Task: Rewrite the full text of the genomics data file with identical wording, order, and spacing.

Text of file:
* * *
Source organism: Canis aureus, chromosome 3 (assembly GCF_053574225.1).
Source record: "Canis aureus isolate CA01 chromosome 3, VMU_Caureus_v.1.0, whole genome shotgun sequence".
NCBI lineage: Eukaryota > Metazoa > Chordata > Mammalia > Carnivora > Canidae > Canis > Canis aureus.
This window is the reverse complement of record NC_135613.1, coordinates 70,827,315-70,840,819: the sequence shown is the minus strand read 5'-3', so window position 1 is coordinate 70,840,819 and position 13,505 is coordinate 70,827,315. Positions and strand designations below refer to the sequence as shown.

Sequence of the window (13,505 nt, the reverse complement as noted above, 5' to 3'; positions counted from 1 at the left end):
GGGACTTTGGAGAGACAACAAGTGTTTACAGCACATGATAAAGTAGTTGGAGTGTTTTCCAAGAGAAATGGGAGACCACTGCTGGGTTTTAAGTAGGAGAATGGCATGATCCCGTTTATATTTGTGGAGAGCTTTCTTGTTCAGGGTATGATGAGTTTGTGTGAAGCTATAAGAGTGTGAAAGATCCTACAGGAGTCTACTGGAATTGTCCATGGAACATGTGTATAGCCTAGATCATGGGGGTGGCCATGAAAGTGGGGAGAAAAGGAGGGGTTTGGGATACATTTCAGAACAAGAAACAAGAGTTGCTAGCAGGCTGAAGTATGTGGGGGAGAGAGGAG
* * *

Source organism: Canis aureus, chromosome 3 (assembly GCF_053574225.1).
Source record: "Canis aureus isolate CA01 chromosome 3, VMU_Caureus_v.1.0, whole genome shotgun sequence".
NCBI lineage: Eukaryota > Metazoa > Chordata > Mammalia > Carnivora > Canidae > Canis > Canis aureus.
This window is the reverse complement of record NC_135613.1, coordinates 70,827,315-70,840,819: the sequence shown is the minus strand read 5'-3', so window position 1 is coordinate 70,840,819 and position 13,505 is coordinate 70,827,315. Positions and strand designations below refer to the sequence as shown.

Sequence of the window (13,505 nt, the reverse complement as noted above, 5' to 3'; positions counted from 1 at the left end):
GGGACTTTGGAGAGACAACAAGTGTTTACAGCACATGATAAAGTAGTTGGAGTGTTTTCCAAGAGAAATGGGAGACCACTGCTGGGTTTTAAGTAGGAGAATGGCATGATCCCGTTTATATTTGTGGAGAGCTTTCTTGTTCAGGGTATGATGAGTTTGTGTGAAGCTATAAGAGTGTGAAAGATCCTACAGGAGTCTACTGGAATTGTCCATGGAACATGTGTATAGCCTAGATCATGGGGGTGGCCATGAAAGTGGGGAGAAAAGGAGGGGTTTGGGATACATTTCAGAACAAGAAACAAGAGTTGCTAGCAGGCTGAAGTATGTGGGGGAGAGAGGAG